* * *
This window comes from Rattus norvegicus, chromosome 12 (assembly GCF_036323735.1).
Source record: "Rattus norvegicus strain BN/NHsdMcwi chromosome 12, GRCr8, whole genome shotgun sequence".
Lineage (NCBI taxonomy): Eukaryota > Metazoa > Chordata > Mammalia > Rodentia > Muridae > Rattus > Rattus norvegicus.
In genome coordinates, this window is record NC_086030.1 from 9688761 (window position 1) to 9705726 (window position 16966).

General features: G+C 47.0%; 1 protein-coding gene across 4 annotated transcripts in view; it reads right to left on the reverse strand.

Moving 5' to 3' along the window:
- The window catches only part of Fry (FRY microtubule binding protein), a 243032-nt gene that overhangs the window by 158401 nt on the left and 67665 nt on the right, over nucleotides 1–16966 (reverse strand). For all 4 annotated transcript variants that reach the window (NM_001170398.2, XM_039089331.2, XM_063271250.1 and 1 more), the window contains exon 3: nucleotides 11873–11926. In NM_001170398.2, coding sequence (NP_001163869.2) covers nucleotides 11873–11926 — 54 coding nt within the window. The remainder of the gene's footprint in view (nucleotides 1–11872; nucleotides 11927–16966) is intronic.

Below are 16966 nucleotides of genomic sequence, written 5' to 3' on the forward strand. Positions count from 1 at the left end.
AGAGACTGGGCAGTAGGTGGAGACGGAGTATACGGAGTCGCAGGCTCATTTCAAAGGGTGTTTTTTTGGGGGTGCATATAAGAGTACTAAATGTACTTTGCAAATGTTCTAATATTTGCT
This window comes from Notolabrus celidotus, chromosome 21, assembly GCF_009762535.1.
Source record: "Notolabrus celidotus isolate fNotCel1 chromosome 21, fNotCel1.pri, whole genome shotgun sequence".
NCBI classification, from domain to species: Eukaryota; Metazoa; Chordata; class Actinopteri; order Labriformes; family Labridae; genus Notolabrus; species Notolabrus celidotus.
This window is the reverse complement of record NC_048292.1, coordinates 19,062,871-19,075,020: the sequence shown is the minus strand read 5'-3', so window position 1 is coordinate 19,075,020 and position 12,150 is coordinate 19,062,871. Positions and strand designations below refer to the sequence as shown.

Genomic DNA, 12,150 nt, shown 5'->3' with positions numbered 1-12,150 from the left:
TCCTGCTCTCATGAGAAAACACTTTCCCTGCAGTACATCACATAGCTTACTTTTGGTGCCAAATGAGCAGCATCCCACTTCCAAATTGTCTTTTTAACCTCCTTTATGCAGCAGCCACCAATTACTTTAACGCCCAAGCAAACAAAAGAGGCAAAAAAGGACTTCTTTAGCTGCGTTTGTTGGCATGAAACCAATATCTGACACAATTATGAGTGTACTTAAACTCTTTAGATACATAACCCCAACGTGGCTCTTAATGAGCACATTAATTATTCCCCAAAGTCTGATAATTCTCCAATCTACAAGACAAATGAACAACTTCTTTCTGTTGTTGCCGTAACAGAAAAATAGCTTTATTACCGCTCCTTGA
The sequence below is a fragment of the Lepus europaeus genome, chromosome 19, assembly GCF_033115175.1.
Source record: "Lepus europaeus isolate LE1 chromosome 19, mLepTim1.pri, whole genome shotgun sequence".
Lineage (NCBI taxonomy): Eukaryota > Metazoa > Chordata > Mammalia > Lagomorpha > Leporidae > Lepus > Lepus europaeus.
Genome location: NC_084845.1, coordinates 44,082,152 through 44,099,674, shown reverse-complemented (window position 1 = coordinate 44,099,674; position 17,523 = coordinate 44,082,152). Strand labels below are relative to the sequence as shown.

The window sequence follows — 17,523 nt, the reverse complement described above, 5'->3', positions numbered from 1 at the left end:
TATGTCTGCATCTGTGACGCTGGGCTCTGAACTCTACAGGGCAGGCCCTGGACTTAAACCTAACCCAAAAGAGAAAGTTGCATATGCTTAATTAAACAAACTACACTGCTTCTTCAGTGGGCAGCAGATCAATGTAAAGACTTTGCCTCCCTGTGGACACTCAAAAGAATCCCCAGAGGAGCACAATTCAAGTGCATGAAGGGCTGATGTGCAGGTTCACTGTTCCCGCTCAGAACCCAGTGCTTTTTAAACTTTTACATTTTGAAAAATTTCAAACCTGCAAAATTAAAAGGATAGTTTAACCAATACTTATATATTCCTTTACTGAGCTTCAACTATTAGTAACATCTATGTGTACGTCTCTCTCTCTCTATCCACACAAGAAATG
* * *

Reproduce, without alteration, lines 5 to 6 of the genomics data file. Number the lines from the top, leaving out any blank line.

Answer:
General features: G+C 47.0%; 1 protein-coding gene across 4 annotated transcripts in view; it reads right to left on the reverse strand.

Moving 5' to 3' along the window: